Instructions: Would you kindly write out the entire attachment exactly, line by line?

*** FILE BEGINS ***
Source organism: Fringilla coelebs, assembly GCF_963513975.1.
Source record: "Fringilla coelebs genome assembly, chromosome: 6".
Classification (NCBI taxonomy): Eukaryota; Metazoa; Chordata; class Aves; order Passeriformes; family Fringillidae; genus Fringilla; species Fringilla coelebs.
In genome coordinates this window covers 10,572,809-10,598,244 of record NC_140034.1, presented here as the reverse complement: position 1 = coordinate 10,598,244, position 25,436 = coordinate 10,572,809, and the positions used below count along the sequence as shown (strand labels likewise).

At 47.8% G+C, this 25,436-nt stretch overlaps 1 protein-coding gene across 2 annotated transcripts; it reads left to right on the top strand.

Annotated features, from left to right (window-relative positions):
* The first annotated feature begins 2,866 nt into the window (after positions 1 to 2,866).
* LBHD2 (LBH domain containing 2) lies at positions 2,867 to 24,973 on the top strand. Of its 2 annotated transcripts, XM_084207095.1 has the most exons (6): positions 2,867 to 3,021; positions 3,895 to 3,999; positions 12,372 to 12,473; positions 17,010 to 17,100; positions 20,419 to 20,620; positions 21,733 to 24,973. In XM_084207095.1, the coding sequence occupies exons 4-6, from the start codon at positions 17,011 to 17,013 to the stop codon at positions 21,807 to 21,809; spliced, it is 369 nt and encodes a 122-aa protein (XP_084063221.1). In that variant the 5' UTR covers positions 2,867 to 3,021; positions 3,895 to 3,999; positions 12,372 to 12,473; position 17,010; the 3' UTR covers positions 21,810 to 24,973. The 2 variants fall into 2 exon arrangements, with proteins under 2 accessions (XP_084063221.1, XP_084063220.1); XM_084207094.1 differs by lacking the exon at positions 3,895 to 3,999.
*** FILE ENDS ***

Source organism: Fringilla coelebs, assembly GCF_963513975.1.
Source record: "Fringilla coelebs genome assembly, chromosome: 6".
Classification (NCBI taxonomy): Eukaryota; Metazoa; Chordata; class Aves; order Passeriformes; family Fringillidae; genus Fringilla; species Fringilla coelebs.
In genome coordinates this window covers 10,572,809-10,598,244 of record NC_140034.1, presented here as the reverse complement: position 1 = coordinate 10,598,244, position 25,436 = coordinate 10,572,809, and the positions used below count along the sequence as shown (strand labels likewise).

At 47.8% G+C, this 25,436-nt stretch overlaps 1 protein-coding gene across 2 annotated transcripts; it reads left to right on the top strand.

Annotated features, from left to right (window-relative positions):
* The first annotated feature begins 2,866 nt into the window (after positions 1 to 2,866).
* LBHD2 (LBH domain containing 2) lies at positions 2,867 to 24,973 on the top strand. Of its 2 annotated transcripts, XM_084207095.1 has the most exons (6): positions 2,867 to 3,021; positions 3,895 to 3,999; positions 12,372 to 12,473; positions 17,010 to 17,100; positions 20,419 to 20,620; positions 21,733 to 24,973. In XM_084207095.1, the coding sequence occupies exons 4-6, from the start codon at positions 17,011 to 17,013 to the stop codon at positions 21,807 to 21,809; spliced, it is 369 nt and encodes a 122-aa protein (XP_084063221.1). In that variant the 5' UTR covers positions 2,867 to 3,021; positions 3,895 to 3,999; positions 12,372 to 12,473; position 17,010; the 3' UTR covers positions 21,810 to 24,973. The 2 variants fall into 2 exon arrangements, with proteins under 2 accessions (XP_084063221.1, XP_084063220.1); XM_084207094.1 differs by lacking the exon at positions 3,895 to 3,999.